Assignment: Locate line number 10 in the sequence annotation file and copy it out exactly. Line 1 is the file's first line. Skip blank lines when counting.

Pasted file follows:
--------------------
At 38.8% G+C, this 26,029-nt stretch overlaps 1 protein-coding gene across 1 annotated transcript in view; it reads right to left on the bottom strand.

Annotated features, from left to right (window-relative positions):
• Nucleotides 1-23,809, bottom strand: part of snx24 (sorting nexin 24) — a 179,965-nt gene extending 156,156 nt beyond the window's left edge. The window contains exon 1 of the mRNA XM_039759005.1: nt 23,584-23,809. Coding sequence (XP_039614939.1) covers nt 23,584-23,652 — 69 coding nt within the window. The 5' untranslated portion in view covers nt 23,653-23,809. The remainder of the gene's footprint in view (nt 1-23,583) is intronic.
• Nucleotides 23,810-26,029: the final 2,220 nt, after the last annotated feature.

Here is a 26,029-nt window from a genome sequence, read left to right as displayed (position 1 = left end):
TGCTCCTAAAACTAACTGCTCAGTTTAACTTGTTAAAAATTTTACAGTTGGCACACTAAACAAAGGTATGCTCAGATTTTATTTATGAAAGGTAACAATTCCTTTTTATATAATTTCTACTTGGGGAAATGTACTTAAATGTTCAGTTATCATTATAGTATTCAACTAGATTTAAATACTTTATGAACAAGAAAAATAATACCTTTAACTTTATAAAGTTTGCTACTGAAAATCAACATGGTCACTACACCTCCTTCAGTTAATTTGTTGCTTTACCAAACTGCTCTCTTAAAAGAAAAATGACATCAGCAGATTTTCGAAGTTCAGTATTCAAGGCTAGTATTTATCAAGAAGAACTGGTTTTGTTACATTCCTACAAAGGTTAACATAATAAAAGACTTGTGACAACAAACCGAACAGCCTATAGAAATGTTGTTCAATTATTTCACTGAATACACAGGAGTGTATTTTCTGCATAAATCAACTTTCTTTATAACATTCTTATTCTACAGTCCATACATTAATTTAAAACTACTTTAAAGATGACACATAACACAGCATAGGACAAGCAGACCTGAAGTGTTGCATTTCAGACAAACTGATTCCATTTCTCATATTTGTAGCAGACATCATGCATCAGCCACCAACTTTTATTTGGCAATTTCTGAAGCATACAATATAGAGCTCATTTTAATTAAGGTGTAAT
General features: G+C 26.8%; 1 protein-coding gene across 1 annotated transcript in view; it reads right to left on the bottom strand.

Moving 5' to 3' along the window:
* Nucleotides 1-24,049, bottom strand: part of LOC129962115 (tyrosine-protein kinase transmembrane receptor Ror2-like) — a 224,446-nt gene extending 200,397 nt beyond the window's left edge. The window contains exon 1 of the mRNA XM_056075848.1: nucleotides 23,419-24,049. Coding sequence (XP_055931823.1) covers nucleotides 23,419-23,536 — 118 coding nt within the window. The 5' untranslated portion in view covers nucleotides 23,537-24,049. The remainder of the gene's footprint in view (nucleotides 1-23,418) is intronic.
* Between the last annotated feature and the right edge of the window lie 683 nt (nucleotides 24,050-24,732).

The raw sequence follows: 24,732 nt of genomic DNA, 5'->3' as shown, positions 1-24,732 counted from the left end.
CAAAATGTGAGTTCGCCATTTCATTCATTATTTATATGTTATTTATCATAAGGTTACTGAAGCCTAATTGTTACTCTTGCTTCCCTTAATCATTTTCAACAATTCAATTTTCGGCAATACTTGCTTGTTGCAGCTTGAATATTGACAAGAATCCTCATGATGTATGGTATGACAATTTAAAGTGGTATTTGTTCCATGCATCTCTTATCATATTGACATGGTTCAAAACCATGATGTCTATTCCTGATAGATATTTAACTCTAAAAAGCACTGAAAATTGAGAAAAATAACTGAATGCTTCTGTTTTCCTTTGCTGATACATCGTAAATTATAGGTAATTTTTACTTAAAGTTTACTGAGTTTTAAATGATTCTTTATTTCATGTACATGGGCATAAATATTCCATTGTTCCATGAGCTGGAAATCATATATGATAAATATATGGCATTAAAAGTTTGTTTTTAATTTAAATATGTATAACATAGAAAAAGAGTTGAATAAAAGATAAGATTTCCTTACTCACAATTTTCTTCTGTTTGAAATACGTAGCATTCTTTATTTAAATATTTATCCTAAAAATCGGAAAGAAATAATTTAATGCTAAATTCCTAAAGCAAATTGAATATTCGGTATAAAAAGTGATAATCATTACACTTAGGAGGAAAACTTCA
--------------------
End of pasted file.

* Between the last annotated feature and the right edge of the window lie 683 nt (nucleotides 24,050-24,732).